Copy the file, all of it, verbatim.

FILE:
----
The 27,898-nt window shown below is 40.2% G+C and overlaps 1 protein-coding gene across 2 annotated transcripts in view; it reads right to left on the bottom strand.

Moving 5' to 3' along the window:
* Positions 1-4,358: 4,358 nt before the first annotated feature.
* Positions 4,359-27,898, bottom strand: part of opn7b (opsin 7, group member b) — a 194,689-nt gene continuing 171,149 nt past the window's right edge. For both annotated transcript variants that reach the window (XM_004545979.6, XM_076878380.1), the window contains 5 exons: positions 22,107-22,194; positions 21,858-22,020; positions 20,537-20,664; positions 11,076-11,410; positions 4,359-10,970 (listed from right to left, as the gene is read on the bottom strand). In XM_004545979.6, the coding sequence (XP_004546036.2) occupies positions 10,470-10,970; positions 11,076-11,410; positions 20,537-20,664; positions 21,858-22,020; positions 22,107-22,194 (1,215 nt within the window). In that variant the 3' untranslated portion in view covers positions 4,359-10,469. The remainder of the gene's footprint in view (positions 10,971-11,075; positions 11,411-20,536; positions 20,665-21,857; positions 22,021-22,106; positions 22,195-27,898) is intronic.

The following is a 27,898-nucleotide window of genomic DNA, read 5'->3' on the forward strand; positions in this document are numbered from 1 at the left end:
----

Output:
The 27,898-nt window shown below is 40.2% G+C and overlaps 1 protein-coding gene across 2 annotated transcripts in view; it reads right to left on the bottom strand.

Moving 5' to 3' along the window:
* Positions 1-4,358: 4,358 nt before the first annotated feature.
* Positions 4,359-27,898, bottom strand: part of opn7b (opsin 7, group member b) — a 194,689-nt gene continuing 171,149 nt past the window's right edge. For both annotated transcript variants that reach the window (XM_004545979.6, XM_076878380.1), the window contains 5 exons: positions 22,107-22,194; positions 21,858-22,020; positions 20,537-20,664; positions 11,076-11,410; positions 4,359-10,970 (listed from right to left, as the gene is read on the bottom strand). In XM_004545979.6, the coding sequence (XP_004546036.2) occupies positions 10,470-10,970; positions 11,076-11,410; positions 20,537-20,664; positions 21,858-22,020; positions 22,107-22,194 (1,215 nt within the window). In that variant the 3' untranslated portion in view covers positions 4,359-10,469. The remainder of the gene's footprint in view (positions 10,971-11,075; positions 11,411-20,536; positions 20,665-21,857; positions 22,021-22,106; positions 22,195-27,898) is intronic.

The following is a 27,898-nucleotide window of genomic DNA, read 5'->3' on the forward strand; positions in this document are numbered from 1 at the left end: